Windshield bleed air nozzle and augmentor door
Check for evidence of damage or any obstruction to the nozzle outlets

Fuselage skin
Check for any cracks, loose or failed fasteners, or evidence of structural damage

Emergency brake
Check the emergency brake control valve for security of installation

Cabin Door
Visually inspect the interior and exterior surfaces of the cabin door for cracks or failing fasteners. Visually inspect the locking indicator linkages and door handles for proper adjustment and lubrication

Emergency exit seal
Check for any signs of deterioration or evidence of damage

Angle-of-attack system
Perform a self test procedure, along with a landing gear extended test, and a squat switch logic test

During the Cessna Citation Doc 10 inspection, a lot of attention is given to inspecting under the aircraft floorboards throughout the length of the cockpit and cabin. In addition, several critical operational inspections are performed as well as:

  • Functional check of the flap system
  • Check of the fuel indication system
  • Functional check of the passenger oxygen system
  • Functional check of the landing gear and systems

The entire Cessna Citation Doc 10 inspection takes approximately 200 to 250 labor hours to complete.

Other Cessna Citation 525 Inspections To Keep In Mind

In addition to the Doc 10 inspection, there are other Cessna Citation inspections to keep in mind, including:

  • Doc 1 Inspection (every 300 hours): Vapor Cycle, Engine Fire Extinguisher Inspection
  • Doc 2 Inspection (every 12 months): Emergency equipment, O2 masks, emergency power supply, and landing gear lube
  • Doc 3 Inspection (every 24 months): CVR and directional gyro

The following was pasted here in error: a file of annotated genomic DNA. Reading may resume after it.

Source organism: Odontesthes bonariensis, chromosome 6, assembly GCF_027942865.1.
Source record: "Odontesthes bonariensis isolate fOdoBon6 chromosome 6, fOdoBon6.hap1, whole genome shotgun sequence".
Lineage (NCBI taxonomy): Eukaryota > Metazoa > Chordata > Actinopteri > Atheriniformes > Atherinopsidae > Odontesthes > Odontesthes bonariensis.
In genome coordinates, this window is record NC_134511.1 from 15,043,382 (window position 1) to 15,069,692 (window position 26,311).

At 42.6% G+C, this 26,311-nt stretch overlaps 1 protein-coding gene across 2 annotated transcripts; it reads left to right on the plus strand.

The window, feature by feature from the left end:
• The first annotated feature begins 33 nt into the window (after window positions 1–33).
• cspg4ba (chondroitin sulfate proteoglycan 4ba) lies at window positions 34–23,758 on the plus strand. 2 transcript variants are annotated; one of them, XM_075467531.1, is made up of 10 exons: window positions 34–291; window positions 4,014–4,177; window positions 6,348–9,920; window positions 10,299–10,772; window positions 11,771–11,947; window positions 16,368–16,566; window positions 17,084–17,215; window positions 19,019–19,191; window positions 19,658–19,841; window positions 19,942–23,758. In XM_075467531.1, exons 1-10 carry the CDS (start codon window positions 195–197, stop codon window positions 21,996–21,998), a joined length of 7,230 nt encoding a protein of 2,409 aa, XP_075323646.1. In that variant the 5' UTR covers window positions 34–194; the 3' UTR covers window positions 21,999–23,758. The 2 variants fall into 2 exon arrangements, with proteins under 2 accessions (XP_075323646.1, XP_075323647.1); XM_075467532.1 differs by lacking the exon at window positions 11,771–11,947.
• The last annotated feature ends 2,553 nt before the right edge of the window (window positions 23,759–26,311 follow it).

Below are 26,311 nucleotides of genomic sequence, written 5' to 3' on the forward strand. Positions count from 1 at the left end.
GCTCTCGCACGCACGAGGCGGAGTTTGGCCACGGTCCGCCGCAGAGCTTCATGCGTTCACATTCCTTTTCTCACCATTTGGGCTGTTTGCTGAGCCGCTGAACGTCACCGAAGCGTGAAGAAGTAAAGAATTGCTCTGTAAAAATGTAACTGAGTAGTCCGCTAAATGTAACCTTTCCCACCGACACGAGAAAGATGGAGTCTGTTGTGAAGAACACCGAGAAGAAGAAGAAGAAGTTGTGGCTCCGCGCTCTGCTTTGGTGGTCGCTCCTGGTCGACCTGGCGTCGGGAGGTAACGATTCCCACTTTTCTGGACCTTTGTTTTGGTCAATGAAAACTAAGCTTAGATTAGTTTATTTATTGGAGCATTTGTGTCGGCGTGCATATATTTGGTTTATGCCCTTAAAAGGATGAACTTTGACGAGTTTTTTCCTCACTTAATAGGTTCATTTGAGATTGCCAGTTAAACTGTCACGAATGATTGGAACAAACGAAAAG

• Doc 4 Inspection (every 36 months): N2 Hydrostatic test
  • Doc 5 Inspection (every 60 months): Engine fire bottle hydrostatic test
  • Doc 6 Inspection (every 72 months): Portable fire extinguisher inspection
  • Doc 7 Inspection (every 144 months): Portable fire extinguisher hydrostatic test
  • Doc 8 Inspection (every 300 hours, or 24 months): Airframe inspection
  • Doc 9 Inspection (every 600 hours/12 months, or 200 hours/4 months): Battery capacity check
  • Doc 11 Inspection (every 2400 hours/72 months, then 1200 hours/36 months): Flight compartment window prism inspection and fuselage skin joint NDT
  • Doc 12 Inspection (every 12 months): ELT inspection
  • Doc 13 Inspection (every 24 months): A/S, Alt, ADC and static
  • Doc 17 Inspection (every 100 hours/12 months): NiCad Battery Check
  • Doc 18 Inspection (every 150 hours): Pylon firewall inspection
  • Doc 21 Inspection (every 600 hours/24 months): Windshield bleed check
  • Doc 22 Inspection (1200 hours, then every 300 hours): Precooler check
  • Doc 29 Inspection (7200 hours, then every 5000 hours): Cockpit and cabin zonal inspection
  • Doc 33 Inspection (every 300 hours, or 12 months): Door seal inspection
  • Doc 35 Inspection (every 6 months): Corrosion inspection

Always Consult A Trusted Aircraft Maintenance Technician

Always consult a trusted aircraft maintenance technician when navigating the ins and outs of your aircraft’s inspection and maintenance needs. At Winner Aviation, our maintenance technicians have decades of experience and can help you follow inspection guidelines for your aircraft. We’ll work with you to combine service when possible, so you can reduce downtime and save on labor costs.

Request a quote for maintenance or inspections with us today, or talk with our maintenance team about your upcoming Cessna Citation inspection.